SIENA, city in Tuscany, central Italy. There is documentary evidence that a well-established Jewish settlement existed in Siena in 1229. It consisted mainly of moneylenders, who found conditions there favorable for their business. Although attacked in sermons by the most implacable Franciscan friars – Bernardino da *Siena at the beginning of the 15th century and Bernardino da *Feltre at its close – the Jews maintained their position. Between 1543 and the end of the 16th century at least 11 Jews graduated as physicians from the University of Siena. In 1571 Duke Cosimo i, anxious to receive the title of grand duke, gave in to the pressure of the Church and introduced ghettos in *Tuscany; Siena was one of the two places selected for the purpose. Conditions in the Siena ghetto in the 17th century, its quarrels and personalities, are strikingly illustrated in the diary of an uneducated Jewish peddler of low social and moral standing. In 1786 a new synagogue was built: the elaborate music sung on the occasion has been rediscovered and published. In March 1799, French troops occupied the town and the Jews were given full emancipation, but in the following June gangs of reactionaries from nearby *Arezzo descended on Siena, stormed the ghetto, and massacred 13 Jews, some of them inside the synagogue where the ark still bears the traces of the violence. According to Mussolini's special census of Jews in 1938, there were 219 Jews in Siena and the surrounding area. When the Germans occupied the area, most of these people disappeared into the Tuscan countryside to avoid roundups, but 17 Jews were deported from Siena and died at Auschwitz. In the years after World War ii, the community had great difficulties in rebuilding itself. In the early 2000s the Jewish Community of Siena was composed of no more than 50 Jews. The synagogue, one of the most beautiful in Italy, is situated in via delle Scotte.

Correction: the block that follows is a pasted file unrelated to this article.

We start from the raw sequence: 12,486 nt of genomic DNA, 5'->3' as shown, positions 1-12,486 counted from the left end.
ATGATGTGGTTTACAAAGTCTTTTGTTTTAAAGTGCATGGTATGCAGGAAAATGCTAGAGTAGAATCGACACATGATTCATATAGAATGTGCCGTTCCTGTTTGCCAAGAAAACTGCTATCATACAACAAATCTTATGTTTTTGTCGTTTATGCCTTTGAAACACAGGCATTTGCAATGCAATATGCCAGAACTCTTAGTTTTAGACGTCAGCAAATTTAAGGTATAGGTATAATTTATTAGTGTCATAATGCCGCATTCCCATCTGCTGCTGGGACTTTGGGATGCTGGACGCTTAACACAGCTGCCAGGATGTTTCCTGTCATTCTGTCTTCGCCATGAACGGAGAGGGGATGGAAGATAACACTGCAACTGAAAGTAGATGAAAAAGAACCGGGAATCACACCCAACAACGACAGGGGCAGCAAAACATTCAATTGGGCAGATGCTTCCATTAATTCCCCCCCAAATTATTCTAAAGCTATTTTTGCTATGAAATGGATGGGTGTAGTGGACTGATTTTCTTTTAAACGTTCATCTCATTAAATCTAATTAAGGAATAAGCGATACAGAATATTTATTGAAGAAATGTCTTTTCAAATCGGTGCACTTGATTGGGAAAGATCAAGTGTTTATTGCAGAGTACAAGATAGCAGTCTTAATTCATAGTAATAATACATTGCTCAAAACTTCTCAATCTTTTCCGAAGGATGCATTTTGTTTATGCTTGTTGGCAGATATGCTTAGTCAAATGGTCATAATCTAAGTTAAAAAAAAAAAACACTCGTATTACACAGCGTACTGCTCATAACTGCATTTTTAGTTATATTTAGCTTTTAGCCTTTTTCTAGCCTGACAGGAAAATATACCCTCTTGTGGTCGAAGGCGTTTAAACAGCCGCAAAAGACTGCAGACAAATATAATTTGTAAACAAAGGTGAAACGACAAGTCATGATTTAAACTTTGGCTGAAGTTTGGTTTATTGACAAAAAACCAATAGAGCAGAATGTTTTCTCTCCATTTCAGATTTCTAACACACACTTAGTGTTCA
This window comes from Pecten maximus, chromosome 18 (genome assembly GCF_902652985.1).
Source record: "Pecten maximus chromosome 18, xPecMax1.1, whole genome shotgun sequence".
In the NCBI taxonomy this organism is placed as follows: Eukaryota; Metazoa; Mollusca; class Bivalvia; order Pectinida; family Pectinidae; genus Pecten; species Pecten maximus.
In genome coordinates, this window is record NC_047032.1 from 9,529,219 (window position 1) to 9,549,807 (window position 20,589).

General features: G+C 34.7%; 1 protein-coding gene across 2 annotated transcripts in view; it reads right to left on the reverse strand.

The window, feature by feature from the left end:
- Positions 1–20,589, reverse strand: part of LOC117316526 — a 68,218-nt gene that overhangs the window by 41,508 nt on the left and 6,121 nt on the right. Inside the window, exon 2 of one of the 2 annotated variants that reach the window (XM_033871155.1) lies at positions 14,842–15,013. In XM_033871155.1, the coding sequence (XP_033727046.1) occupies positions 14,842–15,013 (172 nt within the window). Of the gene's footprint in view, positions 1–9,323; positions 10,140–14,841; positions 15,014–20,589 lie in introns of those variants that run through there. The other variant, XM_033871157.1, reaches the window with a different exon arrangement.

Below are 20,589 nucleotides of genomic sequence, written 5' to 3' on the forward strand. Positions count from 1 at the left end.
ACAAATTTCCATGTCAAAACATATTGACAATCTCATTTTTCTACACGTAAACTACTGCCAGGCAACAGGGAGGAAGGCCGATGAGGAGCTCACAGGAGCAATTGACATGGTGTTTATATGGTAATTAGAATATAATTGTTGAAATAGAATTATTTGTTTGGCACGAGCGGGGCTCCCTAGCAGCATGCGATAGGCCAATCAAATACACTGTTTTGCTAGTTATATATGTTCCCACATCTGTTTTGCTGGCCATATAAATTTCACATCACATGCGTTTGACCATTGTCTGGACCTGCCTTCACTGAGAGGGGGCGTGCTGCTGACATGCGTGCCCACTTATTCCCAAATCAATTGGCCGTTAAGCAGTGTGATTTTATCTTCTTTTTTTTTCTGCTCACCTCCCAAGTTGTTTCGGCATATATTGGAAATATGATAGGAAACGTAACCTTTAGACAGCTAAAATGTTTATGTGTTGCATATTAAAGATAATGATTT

N. Pavoncello, in: Nova Historia, 7, pt. 5–6 (1955), 31–51; idem, in: Israel (Rome, July 22, 1954; Aug. 11, 1955); Milano, Italia, index; Zolekauer, in: Archivio giuridico, 5 (1900), 259–70; Bollettino senese di storia patria, 14 (1907), 174–83; C. Roth, Personalities and Events (1953), 305–13; idem, in: huca, 5 (1928), 353–402; Cianetti, in: Il nuovo giornale (April 19, 1919); Zoller, in: ri, 10 (1913/15), 60–66; 100–10; L. Schwarz, Memoirs of my People (1943), 95–102; Adler, Prat Mus, 1 (1966), 132–54. add bibliography: R. Salvadori, Breve storia degli ebrei toscani, ix–xx secolo (1995).
[Ariel Toaff /
Massimo Longo Adorno (2nd ed.)]